Gwinnett schools: Enrollment in online credit recovery triples

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Gwinnett schools: Enrollment in online credit recovery triples

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Rich Addicks/AJC

Online credit recovery classes, where students who fail a course on their first attempt retake it online, are growing in Georgia and nationally.

In Gwinnett County, Georgia’s largest school district, enrollment in online credit recovery classes tripled in the past three years.

Educators say online credit recovery courses can keep students from dropping out. They can work through the online lessons at their own pace and on their own schedule. And some students say they prefer online courses to traditional classrooms.

But some teachers and students say the largely unregulated courses do more to boost graduation rates than help students learn material they didn’t get the first time around, leaving them with high school diplomas but without the skills they need to succeed in college or at work.

Last year, more than 700 Gwinnett County students took one or more online credit recovery classes. Every one of those students passed, according to data obtained under the Georgia Open Records Act. Yet for courses requiring students to take state tests, less than one in five mastered the material, state test results show.

Statewide, about 90 percent of Georgia students who took one of these courses last year in subjects covered by state tests passed the course itself. But an Atlanta Journal-Constitution analysis of results of the state-required tests found only about 10 percent of them were proficient in the subject.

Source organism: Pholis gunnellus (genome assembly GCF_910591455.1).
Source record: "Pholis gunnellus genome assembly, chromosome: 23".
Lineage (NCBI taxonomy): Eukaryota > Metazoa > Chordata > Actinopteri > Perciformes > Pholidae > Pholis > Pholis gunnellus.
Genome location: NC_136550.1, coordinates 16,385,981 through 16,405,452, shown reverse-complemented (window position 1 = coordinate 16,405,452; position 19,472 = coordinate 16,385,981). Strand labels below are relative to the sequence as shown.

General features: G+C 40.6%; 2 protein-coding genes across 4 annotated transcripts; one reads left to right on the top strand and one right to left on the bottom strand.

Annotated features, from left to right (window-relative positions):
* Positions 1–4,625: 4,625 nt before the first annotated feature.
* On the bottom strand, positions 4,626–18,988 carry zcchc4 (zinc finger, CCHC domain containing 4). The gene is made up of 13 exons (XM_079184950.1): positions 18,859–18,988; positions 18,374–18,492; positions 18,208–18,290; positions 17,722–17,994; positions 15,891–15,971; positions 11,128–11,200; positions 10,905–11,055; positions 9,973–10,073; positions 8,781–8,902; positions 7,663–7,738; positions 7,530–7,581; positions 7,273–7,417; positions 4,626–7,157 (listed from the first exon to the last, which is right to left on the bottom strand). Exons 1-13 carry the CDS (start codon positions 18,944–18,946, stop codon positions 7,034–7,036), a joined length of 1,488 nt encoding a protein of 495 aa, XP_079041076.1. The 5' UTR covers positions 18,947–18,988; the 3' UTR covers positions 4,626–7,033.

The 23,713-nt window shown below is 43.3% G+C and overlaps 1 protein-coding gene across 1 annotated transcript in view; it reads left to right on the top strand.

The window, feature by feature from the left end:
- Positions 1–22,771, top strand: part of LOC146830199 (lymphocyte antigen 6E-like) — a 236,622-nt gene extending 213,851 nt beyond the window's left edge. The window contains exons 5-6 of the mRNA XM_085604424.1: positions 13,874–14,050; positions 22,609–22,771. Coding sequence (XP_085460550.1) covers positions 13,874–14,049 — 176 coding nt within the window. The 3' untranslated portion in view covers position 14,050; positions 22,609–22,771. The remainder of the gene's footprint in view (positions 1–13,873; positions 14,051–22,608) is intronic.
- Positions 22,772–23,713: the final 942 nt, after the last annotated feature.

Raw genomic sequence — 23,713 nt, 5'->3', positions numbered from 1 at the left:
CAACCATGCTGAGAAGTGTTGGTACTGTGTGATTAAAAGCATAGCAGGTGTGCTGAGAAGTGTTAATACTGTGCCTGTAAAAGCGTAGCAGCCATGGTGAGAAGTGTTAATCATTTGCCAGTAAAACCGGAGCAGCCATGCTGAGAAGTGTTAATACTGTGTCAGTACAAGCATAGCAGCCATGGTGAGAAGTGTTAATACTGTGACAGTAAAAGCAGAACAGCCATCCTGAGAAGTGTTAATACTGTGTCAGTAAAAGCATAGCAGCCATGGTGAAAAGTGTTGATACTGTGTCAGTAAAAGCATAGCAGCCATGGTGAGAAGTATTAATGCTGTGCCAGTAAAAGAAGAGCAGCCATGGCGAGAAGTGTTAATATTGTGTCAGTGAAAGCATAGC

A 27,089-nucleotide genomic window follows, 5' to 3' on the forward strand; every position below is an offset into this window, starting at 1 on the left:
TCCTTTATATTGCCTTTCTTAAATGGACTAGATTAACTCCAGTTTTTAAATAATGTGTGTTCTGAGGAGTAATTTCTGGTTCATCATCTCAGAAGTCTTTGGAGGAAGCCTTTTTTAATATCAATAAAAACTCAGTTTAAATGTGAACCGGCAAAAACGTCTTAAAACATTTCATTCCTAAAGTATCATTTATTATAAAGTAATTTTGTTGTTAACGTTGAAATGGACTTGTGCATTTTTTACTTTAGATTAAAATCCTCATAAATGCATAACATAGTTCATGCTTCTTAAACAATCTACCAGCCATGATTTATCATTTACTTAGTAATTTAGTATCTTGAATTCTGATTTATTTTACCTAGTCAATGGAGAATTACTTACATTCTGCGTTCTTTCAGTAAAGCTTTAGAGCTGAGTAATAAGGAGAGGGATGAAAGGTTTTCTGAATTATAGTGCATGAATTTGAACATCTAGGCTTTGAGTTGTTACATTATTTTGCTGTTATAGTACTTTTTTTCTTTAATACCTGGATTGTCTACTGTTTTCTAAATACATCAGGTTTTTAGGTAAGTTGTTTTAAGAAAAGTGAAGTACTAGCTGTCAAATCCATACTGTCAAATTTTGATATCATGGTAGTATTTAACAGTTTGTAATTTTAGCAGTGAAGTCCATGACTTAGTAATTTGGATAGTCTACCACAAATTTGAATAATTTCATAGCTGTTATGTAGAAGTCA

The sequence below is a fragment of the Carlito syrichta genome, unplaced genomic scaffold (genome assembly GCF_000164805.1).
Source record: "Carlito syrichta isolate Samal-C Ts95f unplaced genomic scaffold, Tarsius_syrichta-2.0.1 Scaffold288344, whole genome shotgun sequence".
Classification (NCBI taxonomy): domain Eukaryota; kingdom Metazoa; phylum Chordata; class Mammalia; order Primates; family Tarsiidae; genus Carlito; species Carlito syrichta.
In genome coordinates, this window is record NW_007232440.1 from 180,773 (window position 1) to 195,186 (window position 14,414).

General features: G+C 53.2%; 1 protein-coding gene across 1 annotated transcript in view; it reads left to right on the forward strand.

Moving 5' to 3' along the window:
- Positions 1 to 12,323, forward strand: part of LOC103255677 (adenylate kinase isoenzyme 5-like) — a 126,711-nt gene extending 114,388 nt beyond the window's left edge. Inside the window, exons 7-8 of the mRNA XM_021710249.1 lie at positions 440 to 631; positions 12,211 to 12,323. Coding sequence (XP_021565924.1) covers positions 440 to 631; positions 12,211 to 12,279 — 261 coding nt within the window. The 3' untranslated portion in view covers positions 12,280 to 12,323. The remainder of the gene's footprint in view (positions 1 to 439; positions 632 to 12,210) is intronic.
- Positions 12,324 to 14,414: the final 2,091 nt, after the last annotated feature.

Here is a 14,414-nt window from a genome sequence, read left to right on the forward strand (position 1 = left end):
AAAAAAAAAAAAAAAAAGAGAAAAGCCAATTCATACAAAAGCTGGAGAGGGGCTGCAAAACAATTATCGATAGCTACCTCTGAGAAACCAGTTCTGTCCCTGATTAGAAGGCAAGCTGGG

Gwinnett actually has one of the higher proficiency rates in the state among online credit recovery students, according to state data. (About 50 districts didn’t report any students in online credit recovery courses.)

Gwinnett officials said it’s not surprising that so many of their students passed their classes. Only students who fail a class by 10 points or less on their first attempt are allowed to retake it online.

“We feel like those students are close to passing the course the first time around and just needed some more time,” associate superintendent Jonathan Patterson said. The high passing rate shows “we’re doing what credit recovery is intended to do.”

Test scores for some of those students were below “proficient,” but high enough to show they had learned some course material, Gwinnett officials said in a written statement. Those students “have shown improvement and have learned more of the content necessary for the course.”

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